It’s called federal preemption and it refers to situations in which federal regulation trumps state law. And, perhaps most surprising, Americans and many policymakers have never heard of it. When viewed through the context of unsafe products, preemption of state law means complete immunity from lawsuits for corporations and a full escape from accountability when they have knowingly injured and endangered Americans. The civil justice system offers corporations a powerful incentive to make their products safer. All people should have a fair chance to receive justice through the legal system when they are injured by the negligence or misconduct of others – even when it means taking on the most powerful corporations.
Complete immunity preemption is truly a stealth issue. It began quietly and without much fanfare only after President Bush was inaugurated in 2005 for a second term. Federal agencies – without any authority from Congress – started putting language in the preamble of regulations. Previously the preamble was used as the agency’s interpretation of the regulation. Suddenly, the agencies shifted to use the preambles to change to law. That same year, Business Week’s cover story on “How to Fix the Tort System” described preemption as Corporate America’s preferred solution to litigation that might also fall under regulatory realms.1
Preemption in 2008
To date, seven federal agencies – many times without any opportunity for public comment which is required by law (the Administrative Procedure Act) – have issued over 56 rules with preemption language in the preamble to the rule. The Constitution of the United States holds that the decision to preempt state law rests entirely with the United States Congress. Where the intent of the Congress is not clear, it is the responsibility of the Judiciary to interpret. As a result of these preambles, states have had their authority curtailed by federal agencies.
While the American Association for Justice believes these regulatory preambles to be unconstitutional, some trial courts have given federal agencies the force of law. Moreover, some agencies have adopted these regulations in the absence of federal regulation or even in direct contradiction to Congress’ direction. In addition, these new rules have not been voted on by any member of Congress, and in some cases not even revealed during the public comment period.1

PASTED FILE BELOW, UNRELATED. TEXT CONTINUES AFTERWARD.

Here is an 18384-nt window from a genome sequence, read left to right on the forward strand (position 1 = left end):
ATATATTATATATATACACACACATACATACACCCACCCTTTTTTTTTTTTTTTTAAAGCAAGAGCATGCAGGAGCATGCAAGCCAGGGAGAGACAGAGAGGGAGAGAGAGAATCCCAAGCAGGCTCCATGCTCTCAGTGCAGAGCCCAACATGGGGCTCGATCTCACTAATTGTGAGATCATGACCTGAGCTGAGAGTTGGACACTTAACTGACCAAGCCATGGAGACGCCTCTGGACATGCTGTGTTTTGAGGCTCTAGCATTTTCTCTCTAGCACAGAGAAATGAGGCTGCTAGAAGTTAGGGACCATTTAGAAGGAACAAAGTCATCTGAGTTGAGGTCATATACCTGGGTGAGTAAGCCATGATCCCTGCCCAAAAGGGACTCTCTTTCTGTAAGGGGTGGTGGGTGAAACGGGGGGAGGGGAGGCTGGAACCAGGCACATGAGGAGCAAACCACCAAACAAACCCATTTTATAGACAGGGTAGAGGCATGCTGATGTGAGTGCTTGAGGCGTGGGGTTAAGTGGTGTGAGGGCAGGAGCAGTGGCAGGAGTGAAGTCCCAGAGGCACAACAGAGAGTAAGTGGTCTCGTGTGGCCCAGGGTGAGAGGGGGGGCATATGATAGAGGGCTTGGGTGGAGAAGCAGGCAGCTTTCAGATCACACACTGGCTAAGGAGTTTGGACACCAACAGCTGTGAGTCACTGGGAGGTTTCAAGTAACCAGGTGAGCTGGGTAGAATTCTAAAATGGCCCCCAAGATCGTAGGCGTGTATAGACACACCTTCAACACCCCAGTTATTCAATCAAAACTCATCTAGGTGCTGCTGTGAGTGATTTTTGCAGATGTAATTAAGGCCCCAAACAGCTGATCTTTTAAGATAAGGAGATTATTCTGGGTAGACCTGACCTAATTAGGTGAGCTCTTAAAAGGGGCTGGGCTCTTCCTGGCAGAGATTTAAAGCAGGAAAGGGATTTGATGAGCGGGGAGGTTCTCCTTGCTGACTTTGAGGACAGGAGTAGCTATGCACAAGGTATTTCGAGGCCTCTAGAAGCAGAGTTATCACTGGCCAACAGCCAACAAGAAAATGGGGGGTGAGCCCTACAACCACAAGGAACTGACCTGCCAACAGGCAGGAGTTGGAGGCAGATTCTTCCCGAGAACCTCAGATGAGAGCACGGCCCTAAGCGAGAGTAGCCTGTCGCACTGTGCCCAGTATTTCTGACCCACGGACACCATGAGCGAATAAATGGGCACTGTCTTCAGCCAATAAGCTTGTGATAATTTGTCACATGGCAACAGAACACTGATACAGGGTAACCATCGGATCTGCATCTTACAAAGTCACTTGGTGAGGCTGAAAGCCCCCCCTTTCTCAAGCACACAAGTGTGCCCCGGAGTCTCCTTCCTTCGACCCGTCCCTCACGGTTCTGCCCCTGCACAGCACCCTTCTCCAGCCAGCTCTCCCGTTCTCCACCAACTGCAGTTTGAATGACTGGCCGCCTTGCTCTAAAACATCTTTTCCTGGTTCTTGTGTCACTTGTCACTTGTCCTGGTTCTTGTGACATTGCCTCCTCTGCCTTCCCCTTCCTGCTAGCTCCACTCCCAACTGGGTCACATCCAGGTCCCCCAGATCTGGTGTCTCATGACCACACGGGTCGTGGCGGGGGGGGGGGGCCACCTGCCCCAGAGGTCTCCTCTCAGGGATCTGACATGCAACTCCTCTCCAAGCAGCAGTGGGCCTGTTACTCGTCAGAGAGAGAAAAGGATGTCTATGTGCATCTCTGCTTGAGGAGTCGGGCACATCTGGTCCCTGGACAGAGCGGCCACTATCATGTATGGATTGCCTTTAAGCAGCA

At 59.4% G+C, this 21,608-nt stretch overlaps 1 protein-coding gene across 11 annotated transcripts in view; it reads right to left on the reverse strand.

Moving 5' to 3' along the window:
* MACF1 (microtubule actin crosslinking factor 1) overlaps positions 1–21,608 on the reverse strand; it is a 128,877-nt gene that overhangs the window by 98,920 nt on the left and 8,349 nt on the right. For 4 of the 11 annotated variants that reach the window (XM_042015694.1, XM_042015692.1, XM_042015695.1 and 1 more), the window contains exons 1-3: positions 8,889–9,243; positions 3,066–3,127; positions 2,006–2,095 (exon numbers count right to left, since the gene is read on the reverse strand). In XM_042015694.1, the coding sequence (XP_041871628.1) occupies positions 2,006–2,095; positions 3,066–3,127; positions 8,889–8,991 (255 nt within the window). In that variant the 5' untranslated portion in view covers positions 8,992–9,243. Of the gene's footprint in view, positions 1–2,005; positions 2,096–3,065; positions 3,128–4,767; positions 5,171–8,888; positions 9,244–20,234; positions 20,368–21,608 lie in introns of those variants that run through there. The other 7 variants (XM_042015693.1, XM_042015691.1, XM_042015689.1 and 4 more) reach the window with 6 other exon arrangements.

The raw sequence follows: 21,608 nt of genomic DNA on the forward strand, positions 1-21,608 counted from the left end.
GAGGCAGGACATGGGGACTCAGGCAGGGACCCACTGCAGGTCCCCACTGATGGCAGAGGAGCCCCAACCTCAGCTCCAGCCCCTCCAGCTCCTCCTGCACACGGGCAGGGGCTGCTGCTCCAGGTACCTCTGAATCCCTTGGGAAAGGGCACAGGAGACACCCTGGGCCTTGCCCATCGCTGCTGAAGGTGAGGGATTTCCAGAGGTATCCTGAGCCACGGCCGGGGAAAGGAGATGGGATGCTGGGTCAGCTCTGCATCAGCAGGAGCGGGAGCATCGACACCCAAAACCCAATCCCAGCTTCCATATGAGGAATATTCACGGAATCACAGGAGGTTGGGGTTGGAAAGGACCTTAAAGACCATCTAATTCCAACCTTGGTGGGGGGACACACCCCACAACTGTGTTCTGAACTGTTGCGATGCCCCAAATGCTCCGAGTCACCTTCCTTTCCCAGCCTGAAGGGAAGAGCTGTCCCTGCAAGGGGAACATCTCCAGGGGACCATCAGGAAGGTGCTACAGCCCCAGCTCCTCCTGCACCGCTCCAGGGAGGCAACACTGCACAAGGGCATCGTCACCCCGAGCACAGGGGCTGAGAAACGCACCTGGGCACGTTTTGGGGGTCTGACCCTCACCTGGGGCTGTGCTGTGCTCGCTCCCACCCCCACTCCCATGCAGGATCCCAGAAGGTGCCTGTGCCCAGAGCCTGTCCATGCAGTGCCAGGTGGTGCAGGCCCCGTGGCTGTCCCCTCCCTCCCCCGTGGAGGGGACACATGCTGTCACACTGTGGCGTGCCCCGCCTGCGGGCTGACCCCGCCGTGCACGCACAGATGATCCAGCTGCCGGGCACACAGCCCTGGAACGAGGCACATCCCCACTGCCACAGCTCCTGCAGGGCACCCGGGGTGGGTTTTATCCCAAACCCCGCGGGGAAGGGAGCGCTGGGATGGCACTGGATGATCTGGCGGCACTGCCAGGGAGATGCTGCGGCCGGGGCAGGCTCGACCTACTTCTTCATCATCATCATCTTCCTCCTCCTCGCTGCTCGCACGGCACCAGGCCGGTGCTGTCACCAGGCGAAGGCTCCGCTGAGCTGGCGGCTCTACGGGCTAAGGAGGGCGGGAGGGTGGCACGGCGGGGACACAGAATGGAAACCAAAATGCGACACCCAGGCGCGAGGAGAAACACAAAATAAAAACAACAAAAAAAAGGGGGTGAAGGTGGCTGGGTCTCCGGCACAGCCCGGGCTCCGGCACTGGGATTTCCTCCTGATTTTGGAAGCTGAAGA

Government regulations only set a minimum safety standard and can’t guarantee safety. Through the preamble language, the agencies argue that federal standards override state safety standards and that all state tort claims should be discarded. State remedies were designed to complement, not conflict with, federal health and safety regulations. The agency action is a direct affront to the authority of state courts, state legislatures, and Congress.
Examples of How Preemption Means Corporate Immunity from Lawsuits
- In 2005, Joe Randone (then age 52) checked into the hospital for heart valve replacement surgery. He was given Trasylol, a commonly used drug during open heart surgery, because it reportedly prevents excess blood loss during the procedure. Immediately after what was supposed to be a “routine procedure,” Joe suffered two heart attacks and his kidneys failed. Eventually his eyes were sewn shut to protect his corneas, his gallbladder was removed, his legs were amputated due to poor circulation, and he later died from his injuries. A recent New England Journal of Medicine article revealed a study comparing Trasylol to an alternative, but the study had to be terminated early because of the high number of deaths caused by Trasylol. 2 Yet, Bayer the manufacturer of Trasylol is claiming immunity based on the FDA’s approval of the drug and its language in the preamble to the FDA’s prescription drug labeling rule.
- Heart patient Bridget Robb from Gwynedd, Pennsylvania, was implanted with a Medtronic cardiac defibrillator after she was diagnosed with congestive heart failure. However, on December 31, 2007, she was awoken from her sleep by a series of 31 shocks to her heart in a span of 13 minutes as a result of a defective lead in her defibrillator. During this time, she spoke to 9-1-1 emergency services while her six-year-old daughter, Emma, repeatedly said that she didn’t want her Mommy to die. It was not until later that Bridget learned that her defective cardiac lead had been recalled two months earlier. However, Medtronic never took the steps necessary to inform Bridget of the defect and give her the ability to have the defective lead replaced before she was put through this traumatic experience. Bridget is struggling to recover every day and has ongoing medical issues due to the trauma she experienced.